Fast, affordable Internet access for all.
Content tagged with "la plata"
In 2010, Silverton, Colorado, decided to build a fiber-optic loop for savings and better connectivity in rural San Juan County. At the time, Qwest (now CenturyLink) provided a microwave connection to the town of around 630 residents. After taking state money to connect all the county seats, Qwest decided to take fiber to everyone except Silverton, much to the frustration of local residents. We wanted to catch up with happenings in this former silver mining camp.
We spoke with Jason Wells, Silverton Town Administrator, who told us that Silverton's loop is part of a regional effort, the Southwest Colorado Access Network (SCAN). Silverton's loop broke ground in April and it will cost $164,000. Silverton and San Juan County contributed $41,000 and the remainder comes from a Southwest Colorado Access Grant. Wells says public institutions will be hooked up first, then downtown businesses. Connecting the schools will come later.
The community is limited by its remote geography. At 9,300 feet above sea level, the town is one of the highest towns in the U.S. and still served by microwave technology. Wells hopes future expansion will include wiring Silverton to Durango, the closest SCAN community. Durango connects municipal and La Plata County facilities with its municipal fiber and leases dark fiber to local businesses, private providers, and community anchor institutions.
Wells connected us to Dr. Rick K. Smith, Mayor of participating Bayfield and General Manager of the Southwest Colorado Council of Governments (SWCCOG). Dr. Smith shared some history on the SCAN project.
This southwest Colorado community of about 17,000 contends with state barriers, but still makes the most of its fiber assets. We contacted Eric Pierson, Information Services Manager for the City of Durango, and Julie Brown, the City Finance Manager. The two shared some information on Durango's fiber network.
Currently, fifteen miles of City owned fiber run through town, providing connectivity for municipal and La Plata County facilities. Installation began in 1994 and the build-out continues. A combination of City capital improvement funds, grants from the State of Colorado Department of Local Affairs (DoLA), and funds from the Joint City/County Sales Tax fund have contributed to the $1.7 million network over the past twenty-one years.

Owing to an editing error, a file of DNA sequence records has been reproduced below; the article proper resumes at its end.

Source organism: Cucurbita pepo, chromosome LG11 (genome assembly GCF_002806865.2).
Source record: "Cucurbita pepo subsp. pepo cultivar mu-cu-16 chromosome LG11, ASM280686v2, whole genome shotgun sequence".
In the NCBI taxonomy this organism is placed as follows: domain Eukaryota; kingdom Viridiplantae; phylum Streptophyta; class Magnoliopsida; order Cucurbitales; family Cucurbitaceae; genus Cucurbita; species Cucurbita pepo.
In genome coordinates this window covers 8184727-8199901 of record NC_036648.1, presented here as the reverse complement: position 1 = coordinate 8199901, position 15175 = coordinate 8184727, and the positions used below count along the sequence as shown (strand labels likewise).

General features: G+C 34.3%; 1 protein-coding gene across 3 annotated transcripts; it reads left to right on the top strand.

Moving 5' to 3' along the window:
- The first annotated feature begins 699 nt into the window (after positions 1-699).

Durango leases dark fiber to businesses and nonprofits to boost economic development and fund maintenance for the network. While dark fiber leasing could be far more lucrative, Durango's goal is to break even each year. According to Brown and Pierson, 2013 will yield about $10,000 to be shared with La Plata County and the Southwest Colorado Council of Governments.
Mercy Regional Medical Center partnered with Durango to install fiber as its primary bandwidth connection. Mercy is now an important anchor institution for a large medical office complex in what used to be an undeveloped area. In addition to the clinic, new businesses and residents continue to expand in the area.
According to Brown and Pierson, local ISPs that lease the fiber to serve residents and businesses have increased bandwidth for customers. A significant number of professionals that live in Durango work from home.
Even though Durango is not able to freely expand the network due to state restrictions that limit how it can use the fiber absent a costly referendum, community leaders found a way to optimize their network for residents and businesses. And should the state be wise enough to repeal this anti-competitive barrier, Durango will be well positioned to benefit local businesses.
The Southern Maryland Independent reports the Charles County Technology Council brought together local innovators in technology and environmental sustainability on September 10. The event featured the county's public service innovations in the field as well as showcasing electric vehicles and solar energy technologies. In addition, the newspaper noted the Charles County Public Library's (CCPL) downtown wireless network, in partnership with the town of La Plata, has been expanded with 15 wireless access points and exceeds 1,000 users per month. The Library has also upgraded its public workstations to lower wattage computers, reducing both energy usage and heat output.
For over a year, the La Plata downtown wireless zone is available free to the general public. The wifi project began in 2008 when the CCPL applied for an Innovation Grant from the Bill and Melinda Gates Foundation. Though La Plata budgeted a matching $50,000, the grant was turned down but the partnership between the Town and Library continued. In 2010, the Library agreed to assume administrative and technical maintenance while the Town used its budgeted funds to deploy equipment. CCPL provides T1 backbone to wireless routers purchased from San Francisco-based Meraki. Private owners agree to lend rooftop space for nodes at no cost. In September 2010, the system went online and later expanded to include much of Downtown back to the Town Hall. Last June, the system hit a milestone 1,000 unique users--La Plata's population is about 8,700. The Town now looks to continue expanding the availability but also to move into utilities and municipal services. [More information found in their powerpoint.]